Afternoon Sleet? Yes. Sleet. (Not Hail)

@Klappermom is the latest #tSpotter hero. She sent in this linked video, which for whatever reason we can’t embed, so here it is ( Turn up the sound!

Why’d it sleet this afternoon when it was 50 degrees at the surface?  Keep in mind that it’s almost always colder the further up in the sky you go, and that’s what the precip is falling through on its way to you on the ground. When it’s really cold up there, the precip may go from snow, to sleet, and then to rain.

This graphic helps illustrate the point, even though it’s not exactly our situation.

What’s happening today is that the air near the ground is very dry. When the precip falls toward the ground, some of it evaporates. That process cools the air around it, lowering the temp for the precip that doesn’t evaporate, causing the sleet.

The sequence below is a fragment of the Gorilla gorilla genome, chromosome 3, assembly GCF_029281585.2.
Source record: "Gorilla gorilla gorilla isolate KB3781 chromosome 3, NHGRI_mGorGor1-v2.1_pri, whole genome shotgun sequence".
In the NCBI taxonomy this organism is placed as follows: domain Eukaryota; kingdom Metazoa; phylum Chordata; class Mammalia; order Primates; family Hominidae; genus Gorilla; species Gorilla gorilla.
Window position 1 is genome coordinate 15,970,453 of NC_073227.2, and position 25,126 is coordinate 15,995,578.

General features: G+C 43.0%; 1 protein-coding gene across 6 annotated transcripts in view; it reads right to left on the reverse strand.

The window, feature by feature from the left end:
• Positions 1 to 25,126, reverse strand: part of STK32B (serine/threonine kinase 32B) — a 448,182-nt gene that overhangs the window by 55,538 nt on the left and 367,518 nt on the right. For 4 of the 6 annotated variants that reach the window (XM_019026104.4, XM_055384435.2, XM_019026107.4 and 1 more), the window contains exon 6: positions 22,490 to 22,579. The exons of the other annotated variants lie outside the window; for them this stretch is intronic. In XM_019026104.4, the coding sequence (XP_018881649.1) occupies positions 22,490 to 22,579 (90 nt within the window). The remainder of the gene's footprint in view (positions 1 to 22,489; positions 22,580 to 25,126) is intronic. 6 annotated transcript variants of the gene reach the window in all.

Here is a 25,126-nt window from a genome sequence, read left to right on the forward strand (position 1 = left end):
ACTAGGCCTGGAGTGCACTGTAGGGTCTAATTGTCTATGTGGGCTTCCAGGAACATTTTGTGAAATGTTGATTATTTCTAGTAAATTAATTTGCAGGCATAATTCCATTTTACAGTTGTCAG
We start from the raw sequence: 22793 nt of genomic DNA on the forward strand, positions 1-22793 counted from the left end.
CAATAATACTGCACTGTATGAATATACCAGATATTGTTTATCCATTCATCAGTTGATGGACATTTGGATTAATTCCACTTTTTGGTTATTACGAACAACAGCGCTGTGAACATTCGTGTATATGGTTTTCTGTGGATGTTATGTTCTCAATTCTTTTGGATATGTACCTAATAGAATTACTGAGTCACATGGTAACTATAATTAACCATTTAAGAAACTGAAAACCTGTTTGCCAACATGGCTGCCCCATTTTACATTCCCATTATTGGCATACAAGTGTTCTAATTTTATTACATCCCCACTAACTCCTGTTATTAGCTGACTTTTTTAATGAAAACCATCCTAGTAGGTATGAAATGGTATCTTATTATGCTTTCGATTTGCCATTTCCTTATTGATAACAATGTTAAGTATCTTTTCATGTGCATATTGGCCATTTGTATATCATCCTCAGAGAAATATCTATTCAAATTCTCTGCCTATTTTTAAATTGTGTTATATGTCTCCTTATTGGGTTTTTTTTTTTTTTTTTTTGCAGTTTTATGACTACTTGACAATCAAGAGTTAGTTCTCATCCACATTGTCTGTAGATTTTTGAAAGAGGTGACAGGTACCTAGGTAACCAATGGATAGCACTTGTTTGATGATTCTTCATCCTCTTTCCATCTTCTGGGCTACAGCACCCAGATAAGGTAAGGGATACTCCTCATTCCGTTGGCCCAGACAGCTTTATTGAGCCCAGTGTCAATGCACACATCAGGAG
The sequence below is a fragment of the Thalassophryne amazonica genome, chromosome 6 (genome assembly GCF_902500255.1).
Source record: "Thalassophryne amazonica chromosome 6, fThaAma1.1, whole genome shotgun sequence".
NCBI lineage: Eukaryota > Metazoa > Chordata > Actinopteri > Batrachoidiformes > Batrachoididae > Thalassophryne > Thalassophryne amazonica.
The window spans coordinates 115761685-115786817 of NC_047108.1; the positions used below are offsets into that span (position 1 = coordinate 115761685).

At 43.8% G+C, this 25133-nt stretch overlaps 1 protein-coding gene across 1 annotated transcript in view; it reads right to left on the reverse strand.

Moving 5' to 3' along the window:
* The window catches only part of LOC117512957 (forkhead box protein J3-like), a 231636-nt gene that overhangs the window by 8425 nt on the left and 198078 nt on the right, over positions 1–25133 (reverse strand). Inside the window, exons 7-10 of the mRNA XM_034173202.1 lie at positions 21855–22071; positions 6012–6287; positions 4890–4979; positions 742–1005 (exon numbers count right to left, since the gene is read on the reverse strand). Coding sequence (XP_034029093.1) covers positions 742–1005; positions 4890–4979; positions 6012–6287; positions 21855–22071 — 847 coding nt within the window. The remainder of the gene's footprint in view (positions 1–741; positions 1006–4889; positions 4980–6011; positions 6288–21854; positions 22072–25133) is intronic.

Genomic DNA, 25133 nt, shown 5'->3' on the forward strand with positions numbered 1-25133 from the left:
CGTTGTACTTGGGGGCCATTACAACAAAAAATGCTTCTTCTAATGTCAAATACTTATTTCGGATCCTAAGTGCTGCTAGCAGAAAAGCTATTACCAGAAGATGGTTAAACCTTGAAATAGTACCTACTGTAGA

Hail happens as a result of usually warm weather convective thunderstorms with a strong updrafts and downdrafts. Rain tries to fall to the ground, but the updraft winds keep it suspended in the cold air aloft. The longer it’s suspended, the bigger the hailstones get, until they get so big they fall, or they’re transported to the downdraft part of the storm and fall to the ground. Science!